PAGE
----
There is a helpful word of reminder given by Saint Maximus the Confessor, one of the Fathers of the Church that was in the Breviary yesterday. I want to rework the order of what he writes, if only for the purpose of applying it to the times in which we live. But for the sake of respect here is the original quote as he sets it forth.
This Word is most unwilling to be kept under a bushel; it wills to be set in a high place, upon the sublime beauty of the Church. For while the Word was hidden under the bushel, that is, under the letter of the law, it deprived all men of eternal light. For then it could not give spiritual contemplation to men striving to strip themselves of a sensuality that is illusory, capable only of deceit, and able to perceive only decadent bodies like their own. But the Word wills to be set upon a lampstand, the Church, where rational worship is offered in the Spirit, that it may enlighten all men. For the letter, when it is not spiritually understood, bears a carnal sense only, which restricts its expression and does not allow the real force of what is written to reach the hearer’s mind.
From an inquiry addressed to Thalassius by Saint Maximus the Confessor, abbot (Quaest. 63: PG 90, 667-670)
Thus let us look at this teaching in three sections –
1. The Problem of the Flesh –St Maximus explains well the deadening effects of the flesh in coming to grasp the beauty and sublimity of God’s Word, of his vision for our lives. He therefore speaks of those living in the flesh who indulge a sensuality that is illusory, capable only of deceit, and able to perceive only decadent bodies like their own.
We who live in the increasingly decadent and self indulgent West need to be sober about these words, first of all for our very selves. All day long we are bombarded with temptations to sensuality, self indulgence and almost complete preoccupation with the flesh.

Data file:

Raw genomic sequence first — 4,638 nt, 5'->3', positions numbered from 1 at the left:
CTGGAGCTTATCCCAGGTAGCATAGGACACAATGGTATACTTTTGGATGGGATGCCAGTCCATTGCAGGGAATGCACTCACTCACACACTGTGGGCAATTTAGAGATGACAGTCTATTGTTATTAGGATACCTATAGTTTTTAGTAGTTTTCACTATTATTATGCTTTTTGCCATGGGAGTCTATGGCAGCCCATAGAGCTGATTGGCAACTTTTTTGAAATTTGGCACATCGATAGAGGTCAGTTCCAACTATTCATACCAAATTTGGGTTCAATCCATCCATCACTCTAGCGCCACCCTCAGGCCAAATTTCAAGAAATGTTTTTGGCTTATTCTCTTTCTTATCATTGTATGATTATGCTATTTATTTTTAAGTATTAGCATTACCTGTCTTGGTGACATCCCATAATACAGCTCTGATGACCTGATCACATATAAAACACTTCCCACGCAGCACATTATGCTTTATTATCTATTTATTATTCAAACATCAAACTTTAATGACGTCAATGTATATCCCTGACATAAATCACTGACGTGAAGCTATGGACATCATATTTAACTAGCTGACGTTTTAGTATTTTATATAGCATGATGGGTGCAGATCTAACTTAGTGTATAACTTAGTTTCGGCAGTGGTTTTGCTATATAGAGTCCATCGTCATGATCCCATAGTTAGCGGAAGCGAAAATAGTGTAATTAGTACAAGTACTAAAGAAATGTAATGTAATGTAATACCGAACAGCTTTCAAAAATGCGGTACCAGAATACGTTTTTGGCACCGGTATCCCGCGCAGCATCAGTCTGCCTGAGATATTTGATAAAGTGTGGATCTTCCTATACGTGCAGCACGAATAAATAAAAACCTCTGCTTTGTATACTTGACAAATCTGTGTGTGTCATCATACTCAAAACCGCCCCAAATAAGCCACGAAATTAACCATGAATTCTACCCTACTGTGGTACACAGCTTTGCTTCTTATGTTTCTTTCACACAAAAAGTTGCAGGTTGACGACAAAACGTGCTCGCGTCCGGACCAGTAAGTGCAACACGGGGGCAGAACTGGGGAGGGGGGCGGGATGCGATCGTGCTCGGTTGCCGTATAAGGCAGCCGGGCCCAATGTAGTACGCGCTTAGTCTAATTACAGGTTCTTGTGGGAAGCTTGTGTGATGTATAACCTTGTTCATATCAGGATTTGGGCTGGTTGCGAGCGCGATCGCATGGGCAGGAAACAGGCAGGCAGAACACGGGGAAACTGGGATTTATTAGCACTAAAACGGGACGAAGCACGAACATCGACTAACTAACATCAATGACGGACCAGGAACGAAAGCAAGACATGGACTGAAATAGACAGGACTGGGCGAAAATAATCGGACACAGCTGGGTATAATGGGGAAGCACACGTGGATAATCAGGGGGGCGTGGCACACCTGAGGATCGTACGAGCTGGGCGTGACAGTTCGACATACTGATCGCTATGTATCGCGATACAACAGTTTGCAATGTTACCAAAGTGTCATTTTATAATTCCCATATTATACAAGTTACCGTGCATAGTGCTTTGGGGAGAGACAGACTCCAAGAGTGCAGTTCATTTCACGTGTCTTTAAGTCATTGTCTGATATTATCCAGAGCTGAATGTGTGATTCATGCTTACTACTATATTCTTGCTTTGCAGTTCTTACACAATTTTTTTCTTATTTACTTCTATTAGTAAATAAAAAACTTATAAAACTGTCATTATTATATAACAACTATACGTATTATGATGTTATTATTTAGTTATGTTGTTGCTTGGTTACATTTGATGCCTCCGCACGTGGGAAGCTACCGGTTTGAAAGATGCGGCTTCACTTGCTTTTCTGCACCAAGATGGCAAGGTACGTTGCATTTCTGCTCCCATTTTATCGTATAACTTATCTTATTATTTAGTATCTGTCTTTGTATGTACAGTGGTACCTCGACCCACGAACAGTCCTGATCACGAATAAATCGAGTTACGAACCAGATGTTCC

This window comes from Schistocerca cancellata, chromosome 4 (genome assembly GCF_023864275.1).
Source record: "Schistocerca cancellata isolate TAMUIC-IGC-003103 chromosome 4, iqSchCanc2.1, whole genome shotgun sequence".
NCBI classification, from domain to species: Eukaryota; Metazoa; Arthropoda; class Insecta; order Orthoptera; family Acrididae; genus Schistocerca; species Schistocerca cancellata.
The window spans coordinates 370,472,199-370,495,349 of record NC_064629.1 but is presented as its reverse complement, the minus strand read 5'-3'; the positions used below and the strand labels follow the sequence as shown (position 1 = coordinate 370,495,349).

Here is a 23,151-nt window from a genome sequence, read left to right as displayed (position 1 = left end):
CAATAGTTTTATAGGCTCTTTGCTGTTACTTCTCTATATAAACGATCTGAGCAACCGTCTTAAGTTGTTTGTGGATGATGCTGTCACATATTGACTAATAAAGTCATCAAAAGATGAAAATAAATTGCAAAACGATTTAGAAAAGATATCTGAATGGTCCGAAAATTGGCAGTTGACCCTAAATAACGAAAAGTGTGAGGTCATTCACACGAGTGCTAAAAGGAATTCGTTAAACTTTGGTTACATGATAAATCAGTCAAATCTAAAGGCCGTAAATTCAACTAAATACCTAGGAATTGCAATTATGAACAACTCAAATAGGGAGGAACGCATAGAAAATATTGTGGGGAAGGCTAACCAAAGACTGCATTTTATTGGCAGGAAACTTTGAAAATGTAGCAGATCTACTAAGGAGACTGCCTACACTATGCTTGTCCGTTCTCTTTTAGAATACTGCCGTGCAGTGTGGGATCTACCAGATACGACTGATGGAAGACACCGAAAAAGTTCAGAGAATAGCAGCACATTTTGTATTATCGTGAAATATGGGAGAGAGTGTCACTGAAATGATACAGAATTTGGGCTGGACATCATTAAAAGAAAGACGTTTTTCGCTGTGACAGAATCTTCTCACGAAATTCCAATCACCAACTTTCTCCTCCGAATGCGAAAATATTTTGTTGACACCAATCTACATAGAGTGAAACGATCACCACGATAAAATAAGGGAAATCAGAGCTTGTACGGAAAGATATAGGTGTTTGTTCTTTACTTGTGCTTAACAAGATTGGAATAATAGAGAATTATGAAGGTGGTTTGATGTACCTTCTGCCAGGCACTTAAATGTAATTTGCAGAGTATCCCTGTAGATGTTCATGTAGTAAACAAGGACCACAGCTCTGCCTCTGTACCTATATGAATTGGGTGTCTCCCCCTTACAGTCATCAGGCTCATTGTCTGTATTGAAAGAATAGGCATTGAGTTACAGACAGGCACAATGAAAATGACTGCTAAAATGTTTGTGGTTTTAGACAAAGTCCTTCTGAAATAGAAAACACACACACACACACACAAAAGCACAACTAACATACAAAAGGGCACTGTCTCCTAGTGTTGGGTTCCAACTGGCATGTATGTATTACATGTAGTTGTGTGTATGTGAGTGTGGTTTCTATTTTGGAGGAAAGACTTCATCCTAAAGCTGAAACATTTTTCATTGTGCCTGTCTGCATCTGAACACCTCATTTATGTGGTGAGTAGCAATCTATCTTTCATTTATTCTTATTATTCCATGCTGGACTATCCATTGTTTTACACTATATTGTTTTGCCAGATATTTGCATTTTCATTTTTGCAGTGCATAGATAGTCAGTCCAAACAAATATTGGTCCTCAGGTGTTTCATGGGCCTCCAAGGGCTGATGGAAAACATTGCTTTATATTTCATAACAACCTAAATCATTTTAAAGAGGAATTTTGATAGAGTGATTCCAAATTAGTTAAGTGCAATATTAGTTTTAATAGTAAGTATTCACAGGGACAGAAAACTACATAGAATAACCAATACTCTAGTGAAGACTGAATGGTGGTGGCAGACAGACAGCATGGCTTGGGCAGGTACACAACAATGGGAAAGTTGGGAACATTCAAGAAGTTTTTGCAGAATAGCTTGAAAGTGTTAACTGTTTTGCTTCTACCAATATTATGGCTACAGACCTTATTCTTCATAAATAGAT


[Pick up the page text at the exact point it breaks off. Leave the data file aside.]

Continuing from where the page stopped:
Biblically the “flesh” is more than just our body, it is more generally our rebellious sin-nature. It is that part of us that is resentful of any instruction, limits or being told what what to do. It doesn’t want to have a thing to do with God and prefers the darkness to light.
Yet “the Flesh” is very connected to bodily sensuality and St. Maximus emphasizes this here. Sins related to the body especially regarding sight, taste and touch, are not the most serious sins (sins against the spirit are). But they are among the most disgraceful because of their capacity to cloud our intellect and to make rather obvious truths seem extreme or less obvious. This effect on the intellect is disgraceful, since our intellect is our glory and the clouding of the intellect by sensuality amounts to a kind of fall from grace.
We must stay on guard from the indulgence of the flesh so easily available today lest we soon discover that our intellect is clouded and finds the clear light of God’s vision too strong or “harsh.” In excessive self indulgence, any call to self denial seems arduous, even obnoxious. In excessive sensuality, any appeal to matters spiritual seems strange, foreign, even threatening.
And this is what the Church is largely facing today in trying to preach to an increasingly decadent, excessively sensual world. While these tendencies can be ascribed to the fallen human condition, perhaps as at no other time, the capacity to indulge the flesh has never been greater. Almost endless and often instant self gratifications and diversions have become available. There are a wealth of comforts today that Kings and Queens of old never dreamed of.
Synonymous with the onset of this extreme sensuality has come the darkening of the intellect such that some of us, who by God’s grace alone have been spared some of the worst trends of modern culture must often ask with dismay, “How can people get this confused?”
St. Maximus supplies the general answer. [They have indulged] a sensuality that is illusory, capable only of deceit, and able to perceive only decadent bodies like their own. In other words, the flesh cannot perceive the things of spirit. And once the flesh gains ascendency in the human psyche it capacity to appreciate anything other than the flesh and sensuality becomes increasingly eclipsed.
Thus St. Maximus adds, For the letter [of the Law], when it is not spiritually understood, bears a carnal sense only, which restricts its expression and does not allow the real force of what is written to reach the hearer’s mind.
And thus the plainest and most beautiful utterances of God’s moral and spiritual vision make little impact on many moderns who see God’s glorious call to human freedom from the slavery to passions, as intrusive, limiting, intolerant, even hateful. No matter how deep the darkness of indulgent flesh gets, it seems the proposed answer by the fleshly is always going to be to further indulge the flesh. And herein is manifest the darkening of the intellect, and human spirit, that the indulgence of the flesh brings about. Paradoxically, indulging the physical senses leads us to have senseless minds.